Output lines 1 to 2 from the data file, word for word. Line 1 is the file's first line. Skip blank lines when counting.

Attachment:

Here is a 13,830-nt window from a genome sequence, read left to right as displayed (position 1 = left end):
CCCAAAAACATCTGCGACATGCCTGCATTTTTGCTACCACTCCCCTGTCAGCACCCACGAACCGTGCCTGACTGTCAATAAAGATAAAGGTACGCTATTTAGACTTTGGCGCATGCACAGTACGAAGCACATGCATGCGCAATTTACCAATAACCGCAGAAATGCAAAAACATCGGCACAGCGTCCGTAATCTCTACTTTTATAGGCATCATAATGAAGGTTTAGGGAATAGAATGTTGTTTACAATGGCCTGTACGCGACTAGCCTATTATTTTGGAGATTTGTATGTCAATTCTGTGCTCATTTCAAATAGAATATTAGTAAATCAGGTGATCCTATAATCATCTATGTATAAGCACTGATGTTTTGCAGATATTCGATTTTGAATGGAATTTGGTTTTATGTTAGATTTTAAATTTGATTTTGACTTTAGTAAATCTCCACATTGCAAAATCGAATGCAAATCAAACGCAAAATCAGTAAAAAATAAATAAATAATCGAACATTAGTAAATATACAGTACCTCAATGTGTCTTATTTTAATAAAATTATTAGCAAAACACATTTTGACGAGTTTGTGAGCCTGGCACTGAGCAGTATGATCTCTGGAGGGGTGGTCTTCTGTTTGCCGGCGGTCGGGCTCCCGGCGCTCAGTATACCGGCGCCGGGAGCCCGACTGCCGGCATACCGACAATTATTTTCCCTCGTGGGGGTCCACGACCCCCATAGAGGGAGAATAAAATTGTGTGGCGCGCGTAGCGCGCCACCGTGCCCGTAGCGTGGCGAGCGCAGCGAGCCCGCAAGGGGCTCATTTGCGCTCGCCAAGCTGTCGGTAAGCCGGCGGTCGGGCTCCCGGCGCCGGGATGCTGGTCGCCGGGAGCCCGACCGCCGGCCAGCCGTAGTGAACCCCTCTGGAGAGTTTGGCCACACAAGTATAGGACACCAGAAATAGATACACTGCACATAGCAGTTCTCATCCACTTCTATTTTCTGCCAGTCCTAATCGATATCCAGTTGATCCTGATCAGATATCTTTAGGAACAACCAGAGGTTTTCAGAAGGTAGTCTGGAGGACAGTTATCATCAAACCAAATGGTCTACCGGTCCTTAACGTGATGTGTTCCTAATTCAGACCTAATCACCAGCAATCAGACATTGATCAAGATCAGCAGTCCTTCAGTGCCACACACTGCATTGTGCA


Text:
Here is a 13,830-nt window from a genome sequence, read left to right as displayed (position 1 = left end):
CCCAAAAACATCTGCGACATGCCTGCATTTTTGCTACCACTCCCCTGTCAGCACCCACGAACCGTGCCTGACTGTCAATAAAGATAAAGGTACGCTATTTAGACTTTGGCGCATGCACAGTACGAAGCACATGCATGCGCAATTTACCAATAACCGCAGAAATGCAAAAACATCGGCACAGCGTCCGTAATCTCTACTTTTATAGGCATCATAATGAAGGTTTAGGGAATAGAATGTTGTTTACAATGGCCTGTACGCGACTAGCCTATTATTTTGGAGATTTGTATGTCAATTCTGTGCTCATTTCAAATAGAATATTAGTAAATCAGGTGATCCTATAATCATCTATGTATAAGCACTGATGTTTTGCAGATATTCGATTTTGAATGGAATTTGGTTTTATGTTAGATTTTAAATTTGATTTTGACTTTAGTAAATCTCCACATTGCAAAATCGAATGCAAATCAAACGCAAAATCAGTAAAAAATAAATAAATAATCGAACATTAGTAAATATACAGTACCTCAATGTGTCTTATTTTAATAAAATTATTAGCAAAACACATTTTGACGAGTTTGTGAGCCTGGCACTGAGCAGTATGATCTCTGGAGGGGTGGTCTTCTGTTTGCCGGCGGTCGGGCTCCCGGCGCTCAGTATACCGGCGCCGGGAGCCCGACTGCCGGCATACCGACAATTATTTTCCCTCGTGGGGGTCCACGACCCCCATAGAGGGAGAATAAAATTGTGTGGCGCGCGTAGCGCGCCACCGTGCCCGTAGCGTGGCGAGCGCAGCGAGCCCGCAAGGGGCTCATTTGCGCTCGCCAAGCTGTCGGTAAGCCGGCGGTCGGGCTCCCGGCGCCGGGATGCTGGTCGCCGGGAGCCCGACCGCCGGCCAGCCGTAGTGAACCCCTCTGGAGAGTTTGGCCACACAAGTATAGGACACCAGAAATAGATACACTGCACATAGCAGTTCTCATCCACTTCTATTTTCTGCCAGTCCTAATCGATATCCAGTTGATCCTGATCAGATATCTTTAGGAACAACCAGAGGTTTTCAGAAGGTAGTCTGGAGGACAGTTATCATCAAACCAAATGGTCTACCGGTCCTTAACGTGATGTGTTCCTAATTCAGACCTAATCACCAGCAATCAGACATTGATCAAGATCAGCAGTCCTTCAGTGCCACACACTGCATTGTGCA